The Warsaw Voice » Polish Voice » Monthly - August 2, 2010
The Polish Voice: Special Issue
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30 Years Ago
The signing of the August Accords—unprecedented agreements between the communist authorities and worker strike committees—was one of the watersheds of Polish history in the second half of the 20th century.

The most historic signing took place on Aug. 31, 1980 at around 4:40 p.m. in the industrial safety office of the Vladimir Lenin Gdańsk Shipyard. The agreement reached between the Government Commission and the Inter-Factory Strike Committee (MKS) was signed by members of the MKS presidium, including the leader of the strike, Lech Wałęsa. The main signature on the government side was that of Deputy Prime Minister Mieczysław Jagielski .

The first clause of the Gdańsk accords stated that trade unions so far had not fulfilled workers’ hopes and expectations, so it was justified that new, self-governing trade unions should be established to genuinely represent the working class.

Under the Gdańsk agreement, new, independent and self-governing trade unions were to be established, with the Gdańsk MKS becoming the new organizations’ founding committee. They were to be registered outside the Central Council of Trade Unions, which carried out the orders of the communist authorities and which controlled trade union activity. The new unions were given the right to issue opinions on key social and economic decisions and to have their own publications. The Solidarity trade union (NSZZ Solidarność) was ultimately registered under this clause.

The authorities recognized the right to strike. Regulations on the conditions for organizing a strike were to be included in an amended law on trade unions, and work on the amendment was to involve representatives of the new trade union.
The authorities agreed to publish the main guidelines of economic reform and put them before the public for discussion. The reform was to be based on the increased independence of state-run factories and on participation by the self-governing workers’ council in management decisions.

The government also promised to submit a new draft law on censorship to the Sejm, or parliament, within three months, significantly reducing its breadth and introducing a system for appealing against censors’ decisions in a court of law. Regarding demands related to religion, the government agreed to broadcast a Sunday Mass on public radio.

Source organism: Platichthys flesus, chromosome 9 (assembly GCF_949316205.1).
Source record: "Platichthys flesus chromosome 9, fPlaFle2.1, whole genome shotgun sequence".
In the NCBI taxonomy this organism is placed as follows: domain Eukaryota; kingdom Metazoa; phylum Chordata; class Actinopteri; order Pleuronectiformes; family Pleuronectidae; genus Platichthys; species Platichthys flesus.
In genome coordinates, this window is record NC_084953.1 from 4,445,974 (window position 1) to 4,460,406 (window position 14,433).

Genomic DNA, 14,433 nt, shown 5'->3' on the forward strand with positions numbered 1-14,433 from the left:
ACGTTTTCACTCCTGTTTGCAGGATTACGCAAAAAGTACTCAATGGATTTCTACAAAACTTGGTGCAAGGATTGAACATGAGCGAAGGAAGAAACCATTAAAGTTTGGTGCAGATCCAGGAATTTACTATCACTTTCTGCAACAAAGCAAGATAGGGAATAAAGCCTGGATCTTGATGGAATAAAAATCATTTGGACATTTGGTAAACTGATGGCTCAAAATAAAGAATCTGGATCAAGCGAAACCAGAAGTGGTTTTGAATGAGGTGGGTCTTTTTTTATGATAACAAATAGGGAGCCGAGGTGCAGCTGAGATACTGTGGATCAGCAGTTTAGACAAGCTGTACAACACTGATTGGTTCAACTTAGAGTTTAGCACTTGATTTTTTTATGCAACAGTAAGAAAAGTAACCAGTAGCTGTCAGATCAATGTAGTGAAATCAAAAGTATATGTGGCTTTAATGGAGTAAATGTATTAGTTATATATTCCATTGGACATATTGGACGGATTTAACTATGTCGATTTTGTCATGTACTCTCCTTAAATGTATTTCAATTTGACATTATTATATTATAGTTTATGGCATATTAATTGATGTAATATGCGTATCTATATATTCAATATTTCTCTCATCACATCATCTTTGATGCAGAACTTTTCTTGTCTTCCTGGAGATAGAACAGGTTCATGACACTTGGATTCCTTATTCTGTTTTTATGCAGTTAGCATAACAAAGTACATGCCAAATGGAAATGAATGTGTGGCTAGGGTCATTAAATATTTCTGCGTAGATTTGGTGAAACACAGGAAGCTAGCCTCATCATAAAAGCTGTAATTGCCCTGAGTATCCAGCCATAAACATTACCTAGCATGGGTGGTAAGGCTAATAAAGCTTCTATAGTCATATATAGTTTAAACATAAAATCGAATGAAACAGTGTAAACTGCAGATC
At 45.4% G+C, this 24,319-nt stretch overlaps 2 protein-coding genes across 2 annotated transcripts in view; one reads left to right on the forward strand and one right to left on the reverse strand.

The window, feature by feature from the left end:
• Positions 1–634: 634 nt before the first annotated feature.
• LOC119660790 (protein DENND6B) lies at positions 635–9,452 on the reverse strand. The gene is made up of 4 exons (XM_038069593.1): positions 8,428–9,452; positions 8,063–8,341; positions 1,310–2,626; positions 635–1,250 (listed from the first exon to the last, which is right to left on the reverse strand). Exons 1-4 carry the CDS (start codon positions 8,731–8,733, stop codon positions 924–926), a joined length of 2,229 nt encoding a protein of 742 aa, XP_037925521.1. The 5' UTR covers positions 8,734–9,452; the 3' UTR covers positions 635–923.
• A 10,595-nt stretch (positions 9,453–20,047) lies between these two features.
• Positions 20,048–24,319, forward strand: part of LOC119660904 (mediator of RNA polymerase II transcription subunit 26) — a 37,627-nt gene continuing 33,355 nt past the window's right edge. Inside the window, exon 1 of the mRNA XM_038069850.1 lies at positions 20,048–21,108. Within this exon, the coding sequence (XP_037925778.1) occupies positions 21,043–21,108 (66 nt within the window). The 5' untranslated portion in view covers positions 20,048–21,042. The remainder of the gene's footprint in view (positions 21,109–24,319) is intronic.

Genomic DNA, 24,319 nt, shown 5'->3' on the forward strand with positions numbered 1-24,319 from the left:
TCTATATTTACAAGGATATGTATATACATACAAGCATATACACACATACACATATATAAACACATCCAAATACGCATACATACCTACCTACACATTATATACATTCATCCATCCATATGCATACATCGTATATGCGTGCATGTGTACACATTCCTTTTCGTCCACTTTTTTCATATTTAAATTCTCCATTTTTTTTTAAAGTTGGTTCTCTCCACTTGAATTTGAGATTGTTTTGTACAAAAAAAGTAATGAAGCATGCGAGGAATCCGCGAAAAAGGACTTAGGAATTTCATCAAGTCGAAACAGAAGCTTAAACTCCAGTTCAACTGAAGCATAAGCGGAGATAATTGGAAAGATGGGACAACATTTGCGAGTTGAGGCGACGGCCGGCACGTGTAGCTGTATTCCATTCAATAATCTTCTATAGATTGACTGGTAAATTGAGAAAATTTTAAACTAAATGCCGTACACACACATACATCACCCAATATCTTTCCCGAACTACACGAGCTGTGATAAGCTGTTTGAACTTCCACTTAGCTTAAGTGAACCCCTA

Workers fired after the strikes of 1970 and 1976 were to get their jobs back, students expelled from universities were to be readmitted. The authorities promised to review court sentences from political trials and declared they would fully respect freedom of expression in public and professional life. The striking workers were assured that decisions on choosing managers would be based on qualifications and abilities and not party affiliation. The government pledged to gradually increase wages, especially the lowest ones, and to increase the lowest disability and old-age pensions annually.

The communist authorities negotiated a number of provisions in the agreement guaranteeing that the political status quo would be maintained. The striking workers agreed that the new trade unions would follow the principles set down in the constitution of the People’s Republic of Poland, defend the social and financial interests of workers and would not take on the role of a political party. They were also supposed to uphold the principle of state ownership of the means of production that lay at the foundation of the socialist system, recognize the leading role of the Polish communist party and not jeopardize the existing system of international alliances—in other words, not to question Poland’s subservience to the Soviet Union, which even the constitution referred to in an article guaranteeing the Polish-Soviet alliance.

A day earlier, an accord in Szczecin had been signed, the first in a series of four agreements. On behalf of the MKS this document’s signatories included strike leader Marian Jurczyk and Deputy Prime Minister Kazimierz Barcikowski.

The agreement was advantageous to the striking workers in the clauses on economic and welfare issues, but not fully so regarding other demands. Here, the protesting workers were not given the right to establish free or independent trade unions. They received assurances that they would be paid in full for the time spent on strike and would not be punished for taking part in the strike, unless political crimes were committed, which in reality opened the way to repression.

Sept. 3 saw the signing of a document ending the strike at the Manifest Lipcowy Coal Mine in Jastrzębie Zdrój. This agreement confirmed what had been agreed in Gdańsk and abolished the four-brigade work system in the mining industry that in practice meant miners having to work seven-day weeks. Miners were given all Saturdays and Sundays off, and the government also agreed to meet some welfare demands, such as including “black lung” (coal workers’ pneumoconiosis) on the list of occupational diseases.

The final, fourth, agreement was signed on Sept. 11 at Huta Katowice steel mill in Dąbrowa Górnicza.